The next course was soup of sweet corn with espuma of lobster, bergamot and truffle. This had deep flavour, the shellfish coming through well and working nicely with the sweet corn and aromatic truffle, the bergamot flavour being mercifully subdued (16/20). This was followed by a dish that was in two sections. At the bottom was a "tagliatelle" of squid, in the style of Pierre Koffmann, with a consommé of bacon and squid, along with delicate garlic and parsley chips. There was also a squid ink coloured crisp, chorizo mayonnaise and cuttlefish ink. The squid was tender and the soup had plenty of flavour (easily 16/20).

Scallops came with potato gnocchi and a shellfish sauce flavoured with almond and ginger. The shellfish had reasonable natural sweetness and the gnocchi were well made, the sauce having good flavour (15/20). This came with different bread, this one flavoured with walnut, ginger and lime.

The next course featured a fish called croaker, topped with slices of courgette and octopus and on a bed of risotto of parsnip, chorizo, pumpkin and sea asparagus, along with parsnip purée, marmalade of tomato, lime and coriander and a mousse of octopus flavoured with juniper. There were quite a lot of flavours here, but the fish was carefully cooked, the octopus tender and the other flavour elements combining quite well (15/20). 

This was followed by lamb neck in a pancake of fermented flour, along with artichoke purée, Parmesan cream and a Milanese sauce i.e. one with butter, shallots, cream and stock. The lamb had plenty of flavour and was nicely cooked, the pancake working well and the earthiness of the artichoke a nice contrast (15/20). This came with nicely made sourdough bread. Finally, veal cheek was from an Australian wagyu specimen, served with salsify confit, salsify purée, onion and port sauce, mushroom purée and some shimeji mushrooms. The beef was a grade 6 on the Australian marbling scale, so mid-range, and had very good flavour, the sauce quite rich and the salsify bringing a vaguely nutty flavour to the dish (16/20).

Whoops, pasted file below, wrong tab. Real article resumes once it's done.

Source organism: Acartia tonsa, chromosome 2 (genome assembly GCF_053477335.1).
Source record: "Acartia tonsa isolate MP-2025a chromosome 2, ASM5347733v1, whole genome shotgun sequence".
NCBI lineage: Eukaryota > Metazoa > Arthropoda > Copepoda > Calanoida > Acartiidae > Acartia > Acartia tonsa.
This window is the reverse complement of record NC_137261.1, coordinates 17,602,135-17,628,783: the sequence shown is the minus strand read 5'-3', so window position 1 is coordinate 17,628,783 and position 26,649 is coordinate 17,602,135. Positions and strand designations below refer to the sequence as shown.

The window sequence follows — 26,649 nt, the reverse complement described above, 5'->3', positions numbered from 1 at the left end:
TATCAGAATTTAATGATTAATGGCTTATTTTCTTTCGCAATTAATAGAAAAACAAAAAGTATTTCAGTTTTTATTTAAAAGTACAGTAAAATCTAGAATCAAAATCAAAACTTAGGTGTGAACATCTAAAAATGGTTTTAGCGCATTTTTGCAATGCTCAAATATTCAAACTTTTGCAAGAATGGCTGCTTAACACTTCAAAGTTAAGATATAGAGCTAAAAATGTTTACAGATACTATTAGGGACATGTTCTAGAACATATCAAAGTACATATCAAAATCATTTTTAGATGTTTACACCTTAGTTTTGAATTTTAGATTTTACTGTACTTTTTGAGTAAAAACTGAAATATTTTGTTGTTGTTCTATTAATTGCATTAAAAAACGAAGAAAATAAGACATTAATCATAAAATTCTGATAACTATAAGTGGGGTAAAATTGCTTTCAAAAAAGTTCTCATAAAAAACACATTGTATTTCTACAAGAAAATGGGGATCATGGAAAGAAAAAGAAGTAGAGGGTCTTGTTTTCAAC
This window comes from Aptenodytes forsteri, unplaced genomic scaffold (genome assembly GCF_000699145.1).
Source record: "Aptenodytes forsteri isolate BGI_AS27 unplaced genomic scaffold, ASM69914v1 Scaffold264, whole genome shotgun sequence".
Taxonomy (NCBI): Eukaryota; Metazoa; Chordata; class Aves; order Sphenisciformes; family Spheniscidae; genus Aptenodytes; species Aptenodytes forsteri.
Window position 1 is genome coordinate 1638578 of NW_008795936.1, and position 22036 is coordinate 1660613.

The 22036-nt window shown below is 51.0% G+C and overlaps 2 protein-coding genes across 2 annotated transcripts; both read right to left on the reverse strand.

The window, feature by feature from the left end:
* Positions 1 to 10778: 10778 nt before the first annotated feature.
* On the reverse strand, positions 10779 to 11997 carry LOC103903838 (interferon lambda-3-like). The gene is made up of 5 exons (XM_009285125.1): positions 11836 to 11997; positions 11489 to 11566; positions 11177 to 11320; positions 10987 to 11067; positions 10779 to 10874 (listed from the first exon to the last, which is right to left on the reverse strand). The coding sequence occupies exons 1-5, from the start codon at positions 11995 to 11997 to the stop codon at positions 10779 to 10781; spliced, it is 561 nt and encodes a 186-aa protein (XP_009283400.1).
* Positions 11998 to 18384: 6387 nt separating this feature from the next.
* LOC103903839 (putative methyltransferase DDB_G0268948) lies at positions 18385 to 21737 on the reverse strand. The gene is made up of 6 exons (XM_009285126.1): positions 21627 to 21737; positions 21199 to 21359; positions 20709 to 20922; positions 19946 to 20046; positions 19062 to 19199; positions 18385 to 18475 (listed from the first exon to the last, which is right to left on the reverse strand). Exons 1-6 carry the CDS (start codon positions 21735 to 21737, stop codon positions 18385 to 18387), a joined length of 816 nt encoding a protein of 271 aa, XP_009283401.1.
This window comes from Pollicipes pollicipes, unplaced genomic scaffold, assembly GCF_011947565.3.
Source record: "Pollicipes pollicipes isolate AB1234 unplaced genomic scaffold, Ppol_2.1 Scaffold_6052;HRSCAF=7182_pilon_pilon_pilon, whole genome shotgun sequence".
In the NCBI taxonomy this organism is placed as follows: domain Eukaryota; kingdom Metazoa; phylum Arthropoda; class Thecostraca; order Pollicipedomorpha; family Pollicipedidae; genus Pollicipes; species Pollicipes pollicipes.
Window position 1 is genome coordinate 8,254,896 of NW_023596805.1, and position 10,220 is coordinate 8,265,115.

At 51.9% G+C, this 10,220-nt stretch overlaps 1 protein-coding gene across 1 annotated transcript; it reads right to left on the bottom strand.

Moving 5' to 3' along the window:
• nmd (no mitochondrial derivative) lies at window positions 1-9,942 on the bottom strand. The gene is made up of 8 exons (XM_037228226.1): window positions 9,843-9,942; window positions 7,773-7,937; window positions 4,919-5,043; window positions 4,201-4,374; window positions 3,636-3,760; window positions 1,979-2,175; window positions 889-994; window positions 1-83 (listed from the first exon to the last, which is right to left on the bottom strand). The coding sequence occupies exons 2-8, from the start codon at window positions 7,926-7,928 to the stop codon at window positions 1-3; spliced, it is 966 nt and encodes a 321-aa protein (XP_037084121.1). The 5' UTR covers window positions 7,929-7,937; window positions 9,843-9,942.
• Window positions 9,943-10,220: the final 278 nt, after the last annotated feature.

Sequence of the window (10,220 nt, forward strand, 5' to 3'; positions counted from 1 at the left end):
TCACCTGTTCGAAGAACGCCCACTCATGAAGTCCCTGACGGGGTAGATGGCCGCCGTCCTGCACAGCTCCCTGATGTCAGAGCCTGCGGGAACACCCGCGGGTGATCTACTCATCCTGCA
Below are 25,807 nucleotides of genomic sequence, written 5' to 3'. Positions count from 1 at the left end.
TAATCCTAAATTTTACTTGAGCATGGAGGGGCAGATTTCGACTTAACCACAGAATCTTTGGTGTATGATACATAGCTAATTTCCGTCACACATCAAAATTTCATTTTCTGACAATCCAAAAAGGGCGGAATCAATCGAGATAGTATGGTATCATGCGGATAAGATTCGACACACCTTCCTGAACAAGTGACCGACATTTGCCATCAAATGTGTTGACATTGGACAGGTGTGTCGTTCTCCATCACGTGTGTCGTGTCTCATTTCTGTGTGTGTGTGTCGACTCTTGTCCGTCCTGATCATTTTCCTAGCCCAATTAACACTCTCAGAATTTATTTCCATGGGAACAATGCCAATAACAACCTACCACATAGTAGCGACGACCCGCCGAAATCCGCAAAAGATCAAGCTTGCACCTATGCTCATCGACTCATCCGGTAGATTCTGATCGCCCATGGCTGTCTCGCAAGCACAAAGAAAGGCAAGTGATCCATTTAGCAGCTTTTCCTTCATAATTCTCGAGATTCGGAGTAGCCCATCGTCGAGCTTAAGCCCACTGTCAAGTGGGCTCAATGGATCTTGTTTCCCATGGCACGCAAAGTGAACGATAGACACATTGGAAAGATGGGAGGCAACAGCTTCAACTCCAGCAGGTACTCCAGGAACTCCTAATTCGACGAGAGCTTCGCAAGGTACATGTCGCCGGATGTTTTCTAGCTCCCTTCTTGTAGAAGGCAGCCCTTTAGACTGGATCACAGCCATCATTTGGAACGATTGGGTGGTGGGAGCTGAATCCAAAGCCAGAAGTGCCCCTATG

Our dessert was made using namelaka, a Valrhona creation that is a sort of cross between a ganache and a creme patisserie. In this case it was namelaka of white chocolate, served with a white chocolate sorbet flavoured with violet, violet meringues and red fruit marmalade. This was pleasant enough but felt like a bit of an afterthought compared to the savoury courses (13/20).

The bill came to €136 (£118) a head, though that was with ore-dinner drinks and one of the best bottles on the list, the very enjoyable Hatzidakis Assyrtiko de Louros 2014, only mildly marked at €96 up given its retail price of €68. If you just shared a modest bottle then a more typical cost per head would be around £75.

If I put aside some mild irritation at the "this looks like an x but is really a y, aren't we clever" tendency of the kitchen, complete with its QR code and hide and seek game for the menu, then this was actually a very good meal. The sommelier was excellent, our waitress a bit stern in demeanour but certainly competent. The room is light and airy, though worryingly quiet on this midweek evening. The kitchen has certainly put a lot of thought into its food, and the technical skill on display is good. There are plenty of worse Michelin starred restaurants around Europe than this.